This is the mess of community – in this case in the form of jealousy and aggression. Greed, anger, and ignorance rise endlessly; we repeatedly vow to abandon them. Each of these words, “greed,” “anger,” and “ignorance,” are symbols, representing a category of delusion. In other translations of Great Vows for All the three words are represented by one word – “Delusions rise endlessly.” It may not be important to determine the category of the acts represented by the actors of today’s koan, or of our own at home, work, or elsewhere, but it is helpful to recognize that we endlessly paint images each on our own scrim, separating us from seeing simply what is, moment by moment. This rising endlessly implies that we cannot wait for our own delusion to stop before acting. If we expect that we can ourselves act always without the distortion of our own delusions, then that is an image of ourselves we have painted on the scrim. If we expect that others around us can or should act without delusion, then that is another image on the scrim.

Mahatma Gandhi said, “Friendship that insists upon agreement on all matters is not worth the name. Friendship to be real must ever sustain the weight of honest differences, however sharp they be.”

The mild or impassioned tension that arises from a difference among us is the sound of the clapper calling us. Attention! When in our impassioned responses we range from righteous determination to address suffering and injustice, and to self-righteous indignation leading to separation of self and other, the clapper calls us. Attention! Whether we see or not see, all beings are Buddha. What we can do is speak and listen; there is no conflict between them when acting in accord. We can present as a firefly or a red necked bug without distinction – received as either firefly or dull bug. What is, can include feeling encouraged when received as a Firefly, and saddened when received as the Dull Bug. Likewise we can receive another as Firefly or Dull bug in any moment, with the resultant connection or tension likely to arise.

In the story of the koan, passions were extreme, actions taken, conflict undeniable, and respectfulness lost. Yet, all is well. The mess along the way would have been no one’s ideal, yet the opportunity arose again and again for open eyes, for respectfulness at each moment.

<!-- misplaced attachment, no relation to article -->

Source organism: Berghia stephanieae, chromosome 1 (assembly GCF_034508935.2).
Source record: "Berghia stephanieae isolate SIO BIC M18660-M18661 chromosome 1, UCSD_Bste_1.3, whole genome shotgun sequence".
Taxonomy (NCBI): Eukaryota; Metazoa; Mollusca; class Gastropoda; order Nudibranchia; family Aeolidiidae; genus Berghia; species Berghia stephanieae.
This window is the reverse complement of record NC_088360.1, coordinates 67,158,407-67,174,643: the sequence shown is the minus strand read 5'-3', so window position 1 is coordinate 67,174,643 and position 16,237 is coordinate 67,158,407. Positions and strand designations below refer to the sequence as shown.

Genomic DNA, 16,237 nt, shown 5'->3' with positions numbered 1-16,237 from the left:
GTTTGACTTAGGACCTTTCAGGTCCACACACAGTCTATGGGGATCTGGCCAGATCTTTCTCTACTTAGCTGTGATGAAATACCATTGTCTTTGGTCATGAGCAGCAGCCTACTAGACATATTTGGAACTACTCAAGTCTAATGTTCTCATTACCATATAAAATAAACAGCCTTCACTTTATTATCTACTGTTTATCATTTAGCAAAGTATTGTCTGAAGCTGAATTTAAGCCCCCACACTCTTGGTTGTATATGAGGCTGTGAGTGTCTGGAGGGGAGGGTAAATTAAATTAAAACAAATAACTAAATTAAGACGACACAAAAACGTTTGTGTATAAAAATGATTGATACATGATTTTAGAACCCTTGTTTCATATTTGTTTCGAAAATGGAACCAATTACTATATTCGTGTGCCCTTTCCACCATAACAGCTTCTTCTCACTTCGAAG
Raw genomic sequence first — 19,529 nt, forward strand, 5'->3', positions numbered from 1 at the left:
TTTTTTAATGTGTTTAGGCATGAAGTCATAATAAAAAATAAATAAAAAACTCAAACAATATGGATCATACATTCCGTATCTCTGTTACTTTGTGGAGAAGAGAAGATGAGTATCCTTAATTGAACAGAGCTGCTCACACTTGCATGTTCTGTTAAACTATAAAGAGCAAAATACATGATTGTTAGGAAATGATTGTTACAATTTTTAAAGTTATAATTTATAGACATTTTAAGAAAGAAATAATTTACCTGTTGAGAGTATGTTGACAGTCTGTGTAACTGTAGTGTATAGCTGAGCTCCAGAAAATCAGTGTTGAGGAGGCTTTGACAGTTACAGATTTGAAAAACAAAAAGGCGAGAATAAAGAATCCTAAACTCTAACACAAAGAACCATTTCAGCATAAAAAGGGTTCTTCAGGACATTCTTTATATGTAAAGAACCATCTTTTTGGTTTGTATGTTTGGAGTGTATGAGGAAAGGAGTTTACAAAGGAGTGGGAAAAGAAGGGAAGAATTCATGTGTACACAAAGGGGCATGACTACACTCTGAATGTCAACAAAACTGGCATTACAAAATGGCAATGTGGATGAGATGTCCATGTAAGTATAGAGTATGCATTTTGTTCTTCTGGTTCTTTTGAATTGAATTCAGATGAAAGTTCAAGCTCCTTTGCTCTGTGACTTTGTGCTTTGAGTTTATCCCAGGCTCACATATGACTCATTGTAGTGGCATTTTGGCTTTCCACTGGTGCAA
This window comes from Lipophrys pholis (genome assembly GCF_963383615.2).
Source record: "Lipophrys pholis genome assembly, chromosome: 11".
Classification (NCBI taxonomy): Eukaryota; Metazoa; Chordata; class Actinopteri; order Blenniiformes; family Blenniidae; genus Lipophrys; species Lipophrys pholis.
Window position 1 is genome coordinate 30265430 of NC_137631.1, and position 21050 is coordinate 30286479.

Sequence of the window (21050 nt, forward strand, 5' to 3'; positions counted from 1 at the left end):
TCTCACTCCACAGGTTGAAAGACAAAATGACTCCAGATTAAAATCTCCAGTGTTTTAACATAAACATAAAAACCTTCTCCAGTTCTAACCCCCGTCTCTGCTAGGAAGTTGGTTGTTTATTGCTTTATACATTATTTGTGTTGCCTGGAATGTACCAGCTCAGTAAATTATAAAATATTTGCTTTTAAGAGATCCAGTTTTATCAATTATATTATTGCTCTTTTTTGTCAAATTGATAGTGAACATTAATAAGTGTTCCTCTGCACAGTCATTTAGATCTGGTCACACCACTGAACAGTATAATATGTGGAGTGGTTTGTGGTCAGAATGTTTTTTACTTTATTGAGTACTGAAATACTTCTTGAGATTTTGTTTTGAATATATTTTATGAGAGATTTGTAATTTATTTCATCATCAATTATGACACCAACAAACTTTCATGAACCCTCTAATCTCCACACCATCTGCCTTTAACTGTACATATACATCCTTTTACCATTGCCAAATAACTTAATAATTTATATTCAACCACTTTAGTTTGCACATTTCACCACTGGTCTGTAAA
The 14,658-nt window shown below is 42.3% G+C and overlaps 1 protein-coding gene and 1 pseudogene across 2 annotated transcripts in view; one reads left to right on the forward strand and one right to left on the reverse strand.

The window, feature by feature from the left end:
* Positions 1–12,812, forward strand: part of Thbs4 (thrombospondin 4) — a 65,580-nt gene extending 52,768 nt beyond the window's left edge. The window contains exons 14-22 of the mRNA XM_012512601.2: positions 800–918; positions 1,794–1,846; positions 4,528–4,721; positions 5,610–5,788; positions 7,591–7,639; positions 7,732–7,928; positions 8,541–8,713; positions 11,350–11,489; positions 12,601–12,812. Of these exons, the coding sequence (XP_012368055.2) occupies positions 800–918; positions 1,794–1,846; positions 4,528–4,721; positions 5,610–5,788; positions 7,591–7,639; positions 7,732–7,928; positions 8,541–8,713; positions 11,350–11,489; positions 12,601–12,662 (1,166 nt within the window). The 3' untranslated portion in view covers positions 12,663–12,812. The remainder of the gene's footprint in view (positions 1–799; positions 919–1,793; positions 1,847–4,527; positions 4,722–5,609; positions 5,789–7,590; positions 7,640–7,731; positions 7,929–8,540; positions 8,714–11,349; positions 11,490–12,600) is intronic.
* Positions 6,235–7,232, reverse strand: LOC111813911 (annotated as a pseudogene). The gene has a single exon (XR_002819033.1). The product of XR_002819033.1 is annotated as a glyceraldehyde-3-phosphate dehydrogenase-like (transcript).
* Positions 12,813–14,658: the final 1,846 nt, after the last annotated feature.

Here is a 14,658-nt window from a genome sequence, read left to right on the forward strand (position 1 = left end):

There is no messier discord than that of the Mideast, repeatedly leading to suffering, death, accusations, and seemingly irreconcilable differences. Yet in 1978 President Carter helped Israeli President Menachem Begin and Egyptian President Anwar Sadat to find common ground and step toward peace. Begin was a member of a militant group of fighters even before there was a nation of Israel. Sadat was an army officer who engaged Israel in war in 1967, and when he was president in 1973 as well. The animosity between Begin and Sadat was profound, and they found a vision for peace, free from the fixed images of each other and each nation. Anwar Sadat was assassinated by officers of his own army in 1981 because of his participation in the peace accord. In 1993 Israeli Defense Minister and then Prime Minister Yitzhak Rabin was similarly involved in the Oslo Peace Accord with Yasser Arafat. In 1995 Rabin was assassinated by a radical Orthodox Jew because of Rabin’s involvement in the accord. It is with sadness even now that I reflect on each being assassinated by those in the nations to which they were dedicated, demonstrating the differences within us are at least as profound as those among us. Designations of “us” and “them” become meaningless in a concrete way, even as they melt when concepts of self and other fall away. There is space for weeping and anger within that which is. Openness to that which is inspires response. Suffering inspires passion. And all is well.

It seems to me that during meetings of our group, members more often look for what is true in what is said by others – a reflection of our members’ ability to bring respectful openness – I bow in admiration of this. Even so, bowing and accepting isn’t enough. Taking a stand isn’t enough. There is no safe stance or rule in discerning an appropriate response. Even talent in a direction of response does not free us from the call of another direction. We can err in speaking, and we can err when not speaking. In saying this I recall the board of directors of my old Sangha in New York that appeared to tolerate the sexual misconduct of a teacher for a time. I also think of meeting here in the past in which I sought common ground when I now see the discerning response would have been to object to mean-spirited comments. Speaking up too can be no-action.

All beings are Buddha; there is no other than the Tathagata’s inexpressible radiance. It is our practice at every moment to open our eyes and see what is. It is our nature to see, and to not see. In bringing Zen practice to our participation as members of an assembly, we bring our intention to see those with whom we are in disagreement as thus, inexpressibly radiant. Disagreement can be consistent with the utter respectfulness of Ming’s recognition of his own face as radiant, while filthy, sweaty, and contorted. Disagreement can carry the respectfulness of Gandhi having tea with his English prison warden, Nelson Mandela saying “Let’s surprise them with our generosity”, Sadat and Begin at Camp David, Arafat and Rabin in Oslo, and me and you when we engage with attention to that which is.

It is with this respectfulness that Sangha relations become complete.